Rising Talent: Students Create Epic Cinematic in Just 10 Weeks


Good and evil clash in tense short film The Dark Is Rising. Find out how the latest tech helped its creators at Gnomon School create powerful visuals and hit tight deadlines.

Team Dark Horse had their work cut out. As part of their full-time study at Gnomon school, the five-strong team had just 10 weeks to create a 90-second short film of their choosing, handling everything from the initial storyboards to the final edit.

Fortunately, Susan Cooper’s genre-defining young adult fantasy novel The Dark Is Rising provided a perfect jumping-off point for the film. The story features deftly drawn characters and evocative environments, but there’s room to bring in influences from other fantasy universes.

We spoke to Team Dark Horse about how the latest rendering technology helped them hit that tight deadline — and create an atmospheric short at the same time.

What inspired the project?

Team Dark Horse:
We chose The Dark is Rising because the dark fantasy aspects of the story presented an opportunity to create an interesting blend of characters, environments and VFX. We got excited about the idea of a standoff between a Harry Potter-type character and a magic zombie in a Dark Souls-style cathedral.


What were your first steps in planning the short film?

Team Dark Horse:
We set out to find reference and influence in existing work and the companies where we aspire to work. We began with a storyboard to start moving in the direction we envisioned. From this, we developed our vision for the project and it served as the main guide when creating the shots and cameras.

What influenced the way you designed the characters and environment?

Carlos Rizo: Environment — Architecture modeling and texturing:
The Dark is Rising novel gave us a detailed description of the world. Buildings and props described in such depth were really helpful when designing the environment. Capturing the epic scale was my goal from the beginning. I used references from the real world and The Order 1886 and Uncharted game cinematics to build upon the novel’s details.

This was the first cinematic environment I worked on, and time wasn’t on our side, so optimization was very important. Most of the assets were on the low-poly side, to lessen the amount that each polygon would tessellate.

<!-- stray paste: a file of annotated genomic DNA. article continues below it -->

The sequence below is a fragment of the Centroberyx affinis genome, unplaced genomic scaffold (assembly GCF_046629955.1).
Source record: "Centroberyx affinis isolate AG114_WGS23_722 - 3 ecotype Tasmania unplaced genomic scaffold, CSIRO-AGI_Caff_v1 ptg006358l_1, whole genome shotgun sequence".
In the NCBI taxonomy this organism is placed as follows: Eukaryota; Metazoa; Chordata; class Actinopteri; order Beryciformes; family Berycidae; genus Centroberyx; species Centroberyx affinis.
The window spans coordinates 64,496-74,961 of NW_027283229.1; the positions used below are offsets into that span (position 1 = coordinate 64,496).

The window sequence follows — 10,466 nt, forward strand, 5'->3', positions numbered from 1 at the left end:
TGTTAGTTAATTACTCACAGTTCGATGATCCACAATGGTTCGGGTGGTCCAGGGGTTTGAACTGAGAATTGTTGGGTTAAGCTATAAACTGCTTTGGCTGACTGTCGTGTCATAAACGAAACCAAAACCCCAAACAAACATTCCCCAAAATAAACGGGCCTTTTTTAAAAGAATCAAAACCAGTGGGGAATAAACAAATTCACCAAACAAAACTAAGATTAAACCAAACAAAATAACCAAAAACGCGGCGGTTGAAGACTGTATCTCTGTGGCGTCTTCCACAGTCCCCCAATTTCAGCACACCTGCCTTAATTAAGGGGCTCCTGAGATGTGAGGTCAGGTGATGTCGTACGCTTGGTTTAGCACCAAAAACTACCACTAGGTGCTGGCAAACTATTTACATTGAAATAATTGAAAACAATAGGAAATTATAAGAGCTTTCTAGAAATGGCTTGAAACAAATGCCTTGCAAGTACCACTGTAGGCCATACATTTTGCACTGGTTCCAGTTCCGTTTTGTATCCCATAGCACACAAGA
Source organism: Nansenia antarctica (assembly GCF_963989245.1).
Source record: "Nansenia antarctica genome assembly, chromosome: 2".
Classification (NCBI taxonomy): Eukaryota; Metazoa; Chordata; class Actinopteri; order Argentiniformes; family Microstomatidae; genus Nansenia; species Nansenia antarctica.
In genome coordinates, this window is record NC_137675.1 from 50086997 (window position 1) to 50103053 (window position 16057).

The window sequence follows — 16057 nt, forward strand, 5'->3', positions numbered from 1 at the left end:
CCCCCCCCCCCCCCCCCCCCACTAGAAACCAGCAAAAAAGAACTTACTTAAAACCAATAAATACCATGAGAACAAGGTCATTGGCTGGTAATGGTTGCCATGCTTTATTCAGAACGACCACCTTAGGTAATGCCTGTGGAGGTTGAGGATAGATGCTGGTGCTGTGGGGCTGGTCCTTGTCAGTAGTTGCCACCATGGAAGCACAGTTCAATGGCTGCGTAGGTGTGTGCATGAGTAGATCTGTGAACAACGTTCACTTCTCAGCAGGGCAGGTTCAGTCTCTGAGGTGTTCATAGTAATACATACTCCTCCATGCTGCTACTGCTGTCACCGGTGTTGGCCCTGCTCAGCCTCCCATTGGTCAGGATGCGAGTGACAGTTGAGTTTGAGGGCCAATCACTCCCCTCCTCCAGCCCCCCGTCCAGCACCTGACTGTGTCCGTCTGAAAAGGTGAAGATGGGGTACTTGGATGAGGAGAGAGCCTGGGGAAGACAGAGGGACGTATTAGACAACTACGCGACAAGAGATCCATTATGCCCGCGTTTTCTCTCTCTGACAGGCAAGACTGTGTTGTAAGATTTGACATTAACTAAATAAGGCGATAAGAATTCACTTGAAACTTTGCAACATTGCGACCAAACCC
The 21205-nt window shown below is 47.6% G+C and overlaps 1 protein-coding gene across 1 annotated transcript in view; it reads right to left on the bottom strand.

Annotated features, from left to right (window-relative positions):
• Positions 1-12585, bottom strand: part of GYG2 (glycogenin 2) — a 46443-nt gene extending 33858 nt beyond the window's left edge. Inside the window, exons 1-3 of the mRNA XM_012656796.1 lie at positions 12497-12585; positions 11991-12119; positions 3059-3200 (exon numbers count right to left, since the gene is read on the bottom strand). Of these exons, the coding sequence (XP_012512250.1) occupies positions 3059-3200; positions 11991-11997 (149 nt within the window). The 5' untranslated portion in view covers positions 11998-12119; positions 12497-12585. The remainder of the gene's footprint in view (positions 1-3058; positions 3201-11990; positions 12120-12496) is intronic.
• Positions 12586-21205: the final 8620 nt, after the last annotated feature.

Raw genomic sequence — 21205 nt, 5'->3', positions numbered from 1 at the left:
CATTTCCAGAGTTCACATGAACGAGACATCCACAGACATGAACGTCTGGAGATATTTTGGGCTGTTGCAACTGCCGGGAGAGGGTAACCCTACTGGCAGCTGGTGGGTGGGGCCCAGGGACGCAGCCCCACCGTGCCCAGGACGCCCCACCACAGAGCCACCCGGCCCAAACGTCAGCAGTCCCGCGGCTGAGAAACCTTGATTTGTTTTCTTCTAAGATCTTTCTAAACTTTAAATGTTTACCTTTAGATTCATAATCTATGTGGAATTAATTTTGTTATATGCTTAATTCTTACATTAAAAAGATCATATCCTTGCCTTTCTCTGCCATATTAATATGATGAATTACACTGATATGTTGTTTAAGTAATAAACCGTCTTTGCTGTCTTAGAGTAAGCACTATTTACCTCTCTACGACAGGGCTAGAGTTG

Carlos Rizo

Alex Rivera: Environment — Assets and prop modeling/texturing:
I consulted our environment reference board to make sure all of the props felt like they belonged in our scene. Throughout the entire process, I wanted the scene to have a consistent polycount so that my team and I would have a good frame rate when working in the viewport inside Maya.

For modeling, everything had to be made low-poly and baked over with the high-poly in Substance Painter, because the assets we would have to duplicate a lot — such as the candles and books — would take up a lot of the polycount if they were subdivided. I designed the assets to reference the 12th Century when Gothic art was beginning to spread throughout Europe. I was also inspired by games like Dark Souls, Darksiders and Bloodborne.

Alex Rivera

Damon Cimarusti: Characters — Will Stanton:
After reading the book I visualized a young English boy akin to Harry Potter or some of the characters from The Chronicles of Narnia. I sketched out an idea and then jumped right into ZBrush to start iterating and building. I was constantly referencing my favorite kid sculpts from Arda Koyuncu and Rafael Grassetti, while looking at real-world references to try and capture the spirit of a young boy. I worked very closely with Alec to try and stay on the same page when it came to quality.

Alec Hunstad: Characters — The Rider:
We knew from the start of the project that we wanted to create a dark fantasy cinematic in a Gothic setting. With that in mind, I immediately saw The Rider as a menacing, scarred villain in Gothic armor whose only purpose was to overtake “the Light.” Even before I began reading the book, I had an idea of the direction in which I wanted to take The Rider. Like Damon, I referenced some of my favorite artists for inspiration and found real-world images of armor and scars to observe for shape and texture. I also found high-res images of Weta’s practical armor sets from The Lord of the Rings and The Hobbit that heavily influenced The Rider’s design.
 

What did you use for the particle animations?

Manan Bachkaniwala  VFX: